Truthfully, it’s usually not solely their fault. A bad QB performance is typically less about the QB and more about the offensive line who didn’t give him the time he needed to make a play, or about receivers who didn’t get open, or about the young rookies who made mistake after mistake. Football is about cause and effect. Give a good quarterback the right setup and he’ll do great. Give a good quarterback a bad setup and he will seem like he has no idea how to throw a ball. It’s all about the situation around him which equate to the “root causes”.
The same is true in sales.
When we speak with potential clients, they most often tell us that they need help with:
You would never say Tom Brady looked terrible because he didn’t score enough points. No, he had a bad day because he had no protection and no receivers. Because of that, he couldn’t score enough points.
Do you see the difference?
Each one of the 5 “troubles” above is an outcome, the effect of many factors that must come together in order for a sales rep to be effective.
If you want to improve your results, you have to focus on why reps are struggling with these issues, not just that they are struggling with these issues.
Let’s review them individually:
Selling value to a customer so they can see the link between their needs and your solutions is an outcome based on a collection of competencies: supportive Sales DNA that allows reps to be comfortable talking about money, not needing to be liked; consultative selling skills that allow reps to establish a peer to peer relationship resulting in the rep differentiate themselves from the competition and uncovering compelling reasons to buy. It’s also the confidence in themselves to challenge the prospect when needed.
Tackling those issues -- preferably before the rep ever onboards -- is key to improving this issue.
Negotiating should never be something you aim to improve. It’s something you should aim to avoid!
If your sales reps are struggling with too much negotiation, it’s because their Sales DNA is weak. Specifically, they are unable to stay in the moment, handle the “price objection”, and they have an overwhelming need to be liked.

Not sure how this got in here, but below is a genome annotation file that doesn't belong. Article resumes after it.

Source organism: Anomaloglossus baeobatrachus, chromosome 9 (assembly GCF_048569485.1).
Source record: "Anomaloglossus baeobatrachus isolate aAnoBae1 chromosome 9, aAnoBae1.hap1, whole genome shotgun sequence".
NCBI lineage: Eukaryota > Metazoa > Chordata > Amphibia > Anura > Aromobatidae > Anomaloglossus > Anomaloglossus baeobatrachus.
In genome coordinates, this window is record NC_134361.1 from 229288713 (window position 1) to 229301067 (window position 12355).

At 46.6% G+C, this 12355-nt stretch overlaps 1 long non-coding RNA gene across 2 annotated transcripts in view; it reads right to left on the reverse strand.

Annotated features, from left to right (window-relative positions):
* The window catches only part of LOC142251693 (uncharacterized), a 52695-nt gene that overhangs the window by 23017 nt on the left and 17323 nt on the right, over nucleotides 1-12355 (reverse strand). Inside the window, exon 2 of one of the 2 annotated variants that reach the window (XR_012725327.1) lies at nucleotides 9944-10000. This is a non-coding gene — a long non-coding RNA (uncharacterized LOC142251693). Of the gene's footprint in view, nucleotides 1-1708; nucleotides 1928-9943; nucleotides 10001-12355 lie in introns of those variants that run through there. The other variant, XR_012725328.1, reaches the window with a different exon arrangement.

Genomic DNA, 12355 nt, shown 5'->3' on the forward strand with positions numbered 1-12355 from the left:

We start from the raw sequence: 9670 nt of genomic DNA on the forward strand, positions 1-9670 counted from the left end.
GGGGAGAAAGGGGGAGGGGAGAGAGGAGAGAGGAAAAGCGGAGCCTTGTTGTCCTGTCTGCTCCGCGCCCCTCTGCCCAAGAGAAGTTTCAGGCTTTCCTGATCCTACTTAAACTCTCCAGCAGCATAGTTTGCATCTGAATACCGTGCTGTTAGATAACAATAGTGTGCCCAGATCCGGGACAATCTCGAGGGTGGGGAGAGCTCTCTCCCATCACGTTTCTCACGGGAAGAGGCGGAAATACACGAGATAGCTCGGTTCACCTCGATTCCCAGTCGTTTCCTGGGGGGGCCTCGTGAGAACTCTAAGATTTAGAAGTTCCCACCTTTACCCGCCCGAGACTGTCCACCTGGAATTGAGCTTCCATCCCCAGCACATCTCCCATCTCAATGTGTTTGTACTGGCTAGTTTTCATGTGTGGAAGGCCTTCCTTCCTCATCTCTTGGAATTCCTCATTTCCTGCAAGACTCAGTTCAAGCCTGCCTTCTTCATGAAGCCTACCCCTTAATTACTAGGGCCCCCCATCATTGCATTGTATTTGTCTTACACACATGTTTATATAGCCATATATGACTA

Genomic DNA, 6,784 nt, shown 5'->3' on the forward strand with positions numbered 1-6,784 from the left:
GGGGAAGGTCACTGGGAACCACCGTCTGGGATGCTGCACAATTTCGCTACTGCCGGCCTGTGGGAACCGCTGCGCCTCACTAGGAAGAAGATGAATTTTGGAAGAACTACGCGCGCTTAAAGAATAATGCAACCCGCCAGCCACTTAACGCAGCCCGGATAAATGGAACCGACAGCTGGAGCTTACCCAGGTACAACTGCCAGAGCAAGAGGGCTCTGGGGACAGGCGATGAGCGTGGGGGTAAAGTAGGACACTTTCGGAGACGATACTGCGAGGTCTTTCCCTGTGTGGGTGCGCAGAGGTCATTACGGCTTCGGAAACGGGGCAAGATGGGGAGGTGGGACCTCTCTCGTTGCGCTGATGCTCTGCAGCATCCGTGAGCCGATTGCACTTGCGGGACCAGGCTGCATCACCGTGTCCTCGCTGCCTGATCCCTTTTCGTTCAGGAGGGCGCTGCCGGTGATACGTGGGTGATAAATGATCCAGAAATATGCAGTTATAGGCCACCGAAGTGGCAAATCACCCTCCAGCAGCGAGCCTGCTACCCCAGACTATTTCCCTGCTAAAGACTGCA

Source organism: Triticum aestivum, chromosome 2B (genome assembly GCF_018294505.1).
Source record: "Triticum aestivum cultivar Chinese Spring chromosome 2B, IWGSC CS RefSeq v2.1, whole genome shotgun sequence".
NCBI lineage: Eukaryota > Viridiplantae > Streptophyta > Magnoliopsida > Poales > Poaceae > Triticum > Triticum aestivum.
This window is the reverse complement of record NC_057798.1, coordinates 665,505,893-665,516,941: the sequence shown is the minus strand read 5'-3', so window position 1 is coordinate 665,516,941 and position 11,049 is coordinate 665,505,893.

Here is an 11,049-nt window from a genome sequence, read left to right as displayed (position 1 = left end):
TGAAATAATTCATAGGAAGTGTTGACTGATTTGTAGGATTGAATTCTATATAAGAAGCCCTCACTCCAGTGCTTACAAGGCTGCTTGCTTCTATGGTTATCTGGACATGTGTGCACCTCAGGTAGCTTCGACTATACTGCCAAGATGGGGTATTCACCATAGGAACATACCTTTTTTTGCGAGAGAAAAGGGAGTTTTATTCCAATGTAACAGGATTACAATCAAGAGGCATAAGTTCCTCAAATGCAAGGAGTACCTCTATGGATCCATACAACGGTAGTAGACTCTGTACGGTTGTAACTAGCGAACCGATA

To uncover the prospect's compelling reason to buy and differentiate themselves from the competition, your sales reps need to have the conversation that nobody else is having with their prospects. They must be able to quantify, cost-justify, and provide a compelling argument for ROI. They must possess excellent qualifying skills which will support them in their efforts to orchestrate an agreement.
A presentation is only as good as the timing of the presentation, what is presented and who it is presented to.
Most salespeople present features and benefits instead of solutions, present too early in the sales process, fail to present to the decision-maker, and present for the wrong reasons.
The real cause here is a faulty sales process that focuses on demos and presentations as the strategy to elevate a prospect's interest. The presentation is a much more powerful tool when it serves the purpose of linking the prospect’s compelling reasons to buy to your unique capabilities as an organization.
We forecast using sophisticated software applications. The problem is not with the software but with the humans that enter the data and override the variables.